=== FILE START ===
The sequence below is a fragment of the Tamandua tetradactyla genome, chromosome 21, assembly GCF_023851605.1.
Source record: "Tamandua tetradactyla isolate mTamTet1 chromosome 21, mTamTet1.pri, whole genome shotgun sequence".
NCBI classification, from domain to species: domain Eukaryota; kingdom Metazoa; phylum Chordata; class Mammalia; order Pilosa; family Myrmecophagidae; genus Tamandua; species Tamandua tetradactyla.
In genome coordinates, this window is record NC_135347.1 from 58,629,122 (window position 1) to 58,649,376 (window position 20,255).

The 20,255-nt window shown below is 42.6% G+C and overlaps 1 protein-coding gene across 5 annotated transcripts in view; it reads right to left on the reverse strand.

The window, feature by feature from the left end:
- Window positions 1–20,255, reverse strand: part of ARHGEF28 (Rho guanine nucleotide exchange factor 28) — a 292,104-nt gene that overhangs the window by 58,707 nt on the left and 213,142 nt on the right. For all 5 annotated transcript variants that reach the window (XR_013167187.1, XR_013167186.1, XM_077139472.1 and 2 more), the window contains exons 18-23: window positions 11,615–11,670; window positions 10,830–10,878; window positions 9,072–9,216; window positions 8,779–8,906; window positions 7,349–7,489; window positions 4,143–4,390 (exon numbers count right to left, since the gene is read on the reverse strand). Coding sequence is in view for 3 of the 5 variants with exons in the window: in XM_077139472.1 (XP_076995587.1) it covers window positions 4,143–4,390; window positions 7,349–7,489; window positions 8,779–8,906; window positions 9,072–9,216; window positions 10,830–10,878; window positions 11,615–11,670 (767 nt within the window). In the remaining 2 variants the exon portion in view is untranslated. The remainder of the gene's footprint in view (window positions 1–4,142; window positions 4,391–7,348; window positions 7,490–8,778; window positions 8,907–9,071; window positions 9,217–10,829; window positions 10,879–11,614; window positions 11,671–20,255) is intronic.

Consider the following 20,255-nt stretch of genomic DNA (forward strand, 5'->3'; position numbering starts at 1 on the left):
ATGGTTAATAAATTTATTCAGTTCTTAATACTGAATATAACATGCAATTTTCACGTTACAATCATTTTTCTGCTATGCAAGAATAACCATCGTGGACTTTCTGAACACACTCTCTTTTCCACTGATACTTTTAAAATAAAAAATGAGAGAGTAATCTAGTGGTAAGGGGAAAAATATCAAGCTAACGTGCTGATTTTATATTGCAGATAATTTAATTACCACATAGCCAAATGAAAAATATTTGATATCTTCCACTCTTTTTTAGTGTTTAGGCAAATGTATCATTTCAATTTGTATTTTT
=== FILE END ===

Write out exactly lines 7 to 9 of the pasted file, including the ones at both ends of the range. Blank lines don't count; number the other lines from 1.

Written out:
- Window positions 1–20,255, reverse strand: part of ARHGEF28 (Rho guanine nucleotide exchange factor 28) — a 292,104-nt gene that overhangs the window by 58,707 nt on the left and 213,142 nt on the right. For all 5 annotated transcript variants that reach the window (XR_013167187.1, XR_013167186.1, XM_077139472.1 and 2 more), the window contains exons 18-23: window positions 11,615–11,670; window positions 10,830–10,878; window positions 9,072–9,216; window positions 8,779–8,906; window positions 7,349–7,489; window positions 4,143–4,390 (exon numbers count right to left, since the gene is read on the reverse strand). Coding sequence is in view for 3 of the 5 variants with exons in the window: in XM_077139472.1 (XP_076995587.1) it covers window positions 4,143–4,390; window positions 7,349–7,489; window positions 8,779–8,906; window positions 9,072–9,216; window positions 10,830–10,878; window positions 11,615–11,670 (767 nt within the window). In the remaining 2 variants the exon portion in view is untranslated. The remainder of the gene's footprint in view (window positions 1–4,142; window positions 4,391–7,348; window positions 7,490–8,778; window positions 8,907–9,071; window positions 9,217–10,829; window positions 10,879–11,614; window positions 11,671–20,255) is intronic.

Consider the following 20,255-nt stretch of genomic DNA (forward strand, 5'->3'; position numbering starts at 1 on the left):
ATGGTTAATAAATTTATTCAGTTCTTAATACTGAATATAACATGCAATTTTCACGTTACAATCATTTTTCTGCTATGCAAGAATAACCATCGTGGACTTTCTGAACACACTCTCTTTTCCACTGATACTTTTAAAATAAAAAATGAGAGAGTAATCTAGTGGTAAGGGGAAAAATATCAAGCTAACGTGCTGATTTTATATTGCAGATAATTTAATTACCACATAGCCAAATGAAAAATATTTGATATCTTCCACTCTTTTTTAGTGTTTAGGCAAATGTATCATTTCAATTTGTATTTTT